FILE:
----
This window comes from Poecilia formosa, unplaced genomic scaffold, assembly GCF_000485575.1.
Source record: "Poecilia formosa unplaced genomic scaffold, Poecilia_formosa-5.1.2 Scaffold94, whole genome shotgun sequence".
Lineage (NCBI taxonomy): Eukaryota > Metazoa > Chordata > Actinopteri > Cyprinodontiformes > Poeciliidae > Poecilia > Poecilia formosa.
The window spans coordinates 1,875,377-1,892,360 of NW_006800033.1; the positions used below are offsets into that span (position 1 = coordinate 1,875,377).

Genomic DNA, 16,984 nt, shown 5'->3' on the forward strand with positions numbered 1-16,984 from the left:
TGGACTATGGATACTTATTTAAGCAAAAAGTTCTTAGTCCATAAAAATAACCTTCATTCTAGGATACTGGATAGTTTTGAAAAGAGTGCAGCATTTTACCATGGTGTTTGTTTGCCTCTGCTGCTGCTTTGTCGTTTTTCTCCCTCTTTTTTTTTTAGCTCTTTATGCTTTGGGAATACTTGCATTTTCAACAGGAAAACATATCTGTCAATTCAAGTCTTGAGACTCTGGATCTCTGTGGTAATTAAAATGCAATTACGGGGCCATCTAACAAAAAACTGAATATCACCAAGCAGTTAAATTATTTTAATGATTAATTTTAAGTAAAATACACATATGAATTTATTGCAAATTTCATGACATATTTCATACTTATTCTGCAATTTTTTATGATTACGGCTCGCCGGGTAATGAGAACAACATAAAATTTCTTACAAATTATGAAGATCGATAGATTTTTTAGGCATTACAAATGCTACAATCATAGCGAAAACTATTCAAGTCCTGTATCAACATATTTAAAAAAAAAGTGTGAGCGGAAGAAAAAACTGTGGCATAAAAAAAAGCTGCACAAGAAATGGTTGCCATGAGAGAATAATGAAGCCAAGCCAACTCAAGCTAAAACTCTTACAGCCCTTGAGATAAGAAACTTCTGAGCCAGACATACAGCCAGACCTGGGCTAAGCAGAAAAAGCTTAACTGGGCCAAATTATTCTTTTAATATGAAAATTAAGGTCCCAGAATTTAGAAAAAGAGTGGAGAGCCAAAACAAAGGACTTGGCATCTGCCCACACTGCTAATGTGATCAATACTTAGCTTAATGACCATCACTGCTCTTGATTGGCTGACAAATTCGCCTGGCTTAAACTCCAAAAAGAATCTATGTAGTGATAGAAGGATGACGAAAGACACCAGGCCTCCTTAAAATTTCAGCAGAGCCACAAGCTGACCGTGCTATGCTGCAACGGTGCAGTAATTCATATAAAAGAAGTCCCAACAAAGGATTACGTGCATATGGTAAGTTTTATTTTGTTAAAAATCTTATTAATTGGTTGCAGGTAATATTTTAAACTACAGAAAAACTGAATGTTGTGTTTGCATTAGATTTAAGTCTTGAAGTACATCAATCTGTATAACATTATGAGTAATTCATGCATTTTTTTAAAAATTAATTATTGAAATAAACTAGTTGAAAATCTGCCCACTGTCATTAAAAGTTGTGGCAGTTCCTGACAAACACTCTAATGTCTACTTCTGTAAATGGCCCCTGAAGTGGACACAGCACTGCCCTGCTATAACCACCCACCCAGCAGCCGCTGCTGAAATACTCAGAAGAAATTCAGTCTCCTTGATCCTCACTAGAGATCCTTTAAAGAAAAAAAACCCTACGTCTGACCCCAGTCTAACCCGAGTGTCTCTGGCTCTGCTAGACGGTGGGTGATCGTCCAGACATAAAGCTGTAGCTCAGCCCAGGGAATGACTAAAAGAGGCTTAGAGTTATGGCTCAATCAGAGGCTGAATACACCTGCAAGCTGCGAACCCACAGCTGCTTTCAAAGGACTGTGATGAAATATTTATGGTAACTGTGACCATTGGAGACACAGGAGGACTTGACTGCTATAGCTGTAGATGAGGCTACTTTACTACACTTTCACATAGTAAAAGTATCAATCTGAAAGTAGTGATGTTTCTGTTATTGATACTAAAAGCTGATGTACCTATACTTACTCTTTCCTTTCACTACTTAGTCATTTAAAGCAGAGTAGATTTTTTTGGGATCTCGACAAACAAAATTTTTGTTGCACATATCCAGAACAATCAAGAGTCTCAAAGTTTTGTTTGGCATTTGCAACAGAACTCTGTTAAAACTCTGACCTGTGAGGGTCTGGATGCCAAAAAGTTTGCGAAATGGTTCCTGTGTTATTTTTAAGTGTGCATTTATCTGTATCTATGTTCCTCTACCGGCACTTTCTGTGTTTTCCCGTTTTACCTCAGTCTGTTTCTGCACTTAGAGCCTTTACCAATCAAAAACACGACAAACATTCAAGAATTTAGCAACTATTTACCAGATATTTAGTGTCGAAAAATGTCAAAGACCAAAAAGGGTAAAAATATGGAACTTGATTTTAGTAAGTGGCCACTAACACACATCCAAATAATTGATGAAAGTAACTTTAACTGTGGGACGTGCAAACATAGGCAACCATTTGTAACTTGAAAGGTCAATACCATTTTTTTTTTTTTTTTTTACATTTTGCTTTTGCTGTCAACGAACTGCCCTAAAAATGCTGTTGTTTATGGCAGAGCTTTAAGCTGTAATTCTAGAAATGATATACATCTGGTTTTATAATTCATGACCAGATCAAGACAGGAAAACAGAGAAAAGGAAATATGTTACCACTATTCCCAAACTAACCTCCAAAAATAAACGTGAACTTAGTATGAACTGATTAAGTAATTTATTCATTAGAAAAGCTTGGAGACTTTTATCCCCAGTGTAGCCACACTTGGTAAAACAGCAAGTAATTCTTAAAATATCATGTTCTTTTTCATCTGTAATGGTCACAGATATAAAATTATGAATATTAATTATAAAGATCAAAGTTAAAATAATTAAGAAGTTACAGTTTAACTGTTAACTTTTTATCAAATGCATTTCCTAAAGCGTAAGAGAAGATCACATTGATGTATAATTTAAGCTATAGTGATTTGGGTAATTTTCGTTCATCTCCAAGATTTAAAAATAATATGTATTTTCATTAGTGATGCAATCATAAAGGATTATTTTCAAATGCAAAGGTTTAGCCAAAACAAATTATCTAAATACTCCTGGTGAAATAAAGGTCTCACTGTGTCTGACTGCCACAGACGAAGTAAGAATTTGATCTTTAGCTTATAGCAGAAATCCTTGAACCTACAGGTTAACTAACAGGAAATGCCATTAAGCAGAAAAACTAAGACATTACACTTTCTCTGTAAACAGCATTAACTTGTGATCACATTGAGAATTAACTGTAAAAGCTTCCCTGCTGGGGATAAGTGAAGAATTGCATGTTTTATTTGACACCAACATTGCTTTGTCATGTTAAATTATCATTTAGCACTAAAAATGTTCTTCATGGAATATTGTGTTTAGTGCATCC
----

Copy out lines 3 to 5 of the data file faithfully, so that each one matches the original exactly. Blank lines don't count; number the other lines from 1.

Lineage (NCBI taxonomy): Eukaryota > Metazoa > Chordata > Actinopteri > Cyprinodontiformes > Poeciliidae > Poecilia > Poecilia formosa.
The window spans coordinates 1,875,377-1,892,360 of NW_006800033.1; the positions used below are offsets into that span (position 1 = coordinate 1,875,377).

Genomic DNA, 16,984 nt, shown 5'->3' on the forward strand with positions numbered 1-16,984 from the left: